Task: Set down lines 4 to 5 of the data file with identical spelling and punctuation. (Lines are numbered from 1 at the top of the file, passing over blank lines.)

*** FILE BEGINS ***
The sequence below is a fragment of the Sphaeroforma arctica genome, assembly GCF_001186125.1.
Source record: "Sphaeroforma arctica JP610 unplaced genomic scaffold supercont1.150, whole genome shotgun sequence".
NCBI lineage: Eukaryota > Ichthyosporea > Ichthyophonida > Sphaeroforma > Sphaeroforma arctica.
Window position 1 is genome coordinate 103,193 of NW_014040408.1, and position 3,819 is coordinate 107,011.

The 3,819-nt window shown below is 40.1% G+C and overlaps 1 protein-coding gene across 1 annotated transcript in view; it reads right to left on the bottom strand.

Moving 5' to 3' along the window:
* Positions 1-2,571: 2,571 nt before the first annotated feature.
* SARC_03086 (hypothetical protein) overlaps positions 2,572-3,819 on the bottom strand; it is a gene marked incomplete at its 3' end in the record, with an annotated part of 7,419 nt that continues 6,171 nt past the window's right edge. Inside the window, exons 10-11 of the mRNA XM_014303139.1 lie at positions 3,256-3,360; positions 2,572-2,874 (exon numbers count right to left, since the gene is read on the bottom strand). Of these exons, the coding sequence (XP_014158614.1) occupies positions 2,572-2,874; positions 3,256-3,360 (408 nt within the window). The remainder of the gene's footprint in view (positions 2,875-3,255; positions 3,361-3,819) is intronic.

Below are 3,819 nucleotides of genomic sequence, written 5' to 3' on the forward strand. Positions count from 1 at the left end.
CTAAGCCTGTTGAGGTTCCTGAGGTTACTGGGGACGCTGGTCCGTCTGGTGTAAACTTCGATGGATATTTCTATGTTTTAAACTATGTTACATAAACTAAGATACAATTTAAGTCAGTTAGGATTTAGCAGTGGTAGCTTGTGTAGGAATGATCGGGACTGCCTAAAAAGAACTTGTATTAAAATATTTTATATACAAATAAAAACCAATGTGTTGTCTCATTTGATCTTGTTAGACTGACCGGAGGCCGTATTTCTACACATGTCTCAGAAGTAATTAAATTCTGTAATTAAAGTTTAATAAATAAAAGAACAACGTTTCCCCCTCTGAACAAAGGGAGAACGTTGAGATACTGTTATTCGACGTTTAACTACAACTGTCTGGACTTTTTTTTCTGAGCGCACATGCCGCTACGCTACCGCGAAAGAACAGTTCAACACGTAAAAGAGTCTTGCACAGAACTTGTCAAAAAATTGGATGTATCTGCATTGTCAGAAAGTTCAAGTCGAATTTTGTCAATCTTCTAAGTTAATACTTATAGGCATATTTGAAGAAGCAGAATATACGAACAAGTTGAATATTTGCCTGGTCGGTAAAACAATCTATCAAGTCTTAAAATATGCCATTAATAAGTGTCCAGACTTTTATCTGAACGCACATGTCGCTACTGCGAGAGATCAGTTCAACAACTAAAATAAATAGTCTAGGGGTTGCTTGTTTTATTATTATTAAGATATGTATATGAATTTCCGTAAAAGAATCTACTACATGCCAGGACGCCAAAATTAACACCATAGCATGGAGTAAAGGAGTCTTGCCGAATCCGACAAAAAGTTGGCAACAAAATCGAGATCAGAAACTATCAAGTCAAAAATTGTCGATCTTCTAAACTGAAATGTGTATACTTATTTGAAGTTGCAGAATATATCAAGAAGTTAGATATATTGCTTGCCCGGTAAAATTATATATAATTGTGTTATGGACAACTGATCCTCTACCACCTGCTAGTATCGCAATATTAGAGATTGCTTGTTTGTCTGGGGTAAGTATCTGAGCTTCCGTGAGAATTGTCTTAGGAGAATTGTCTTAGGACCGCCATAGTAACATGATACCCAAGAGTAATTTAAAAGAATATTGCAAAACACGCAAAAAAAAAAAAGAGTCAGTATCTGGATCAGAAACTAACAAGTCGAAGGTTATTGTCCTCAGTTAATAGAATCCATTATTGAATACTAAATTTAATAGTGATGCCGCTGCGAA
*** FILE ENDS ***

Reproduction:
Window position 1 is genome coordinate 103,193 of NW_014040408.1, and position 3,819 is coordinate 107,011.

The 3,819-nt window shown below is 40.1% G+C and overlaps 1 protein-coding gene across 1 annotated transcript in view; it reads right to left on the bottom strand.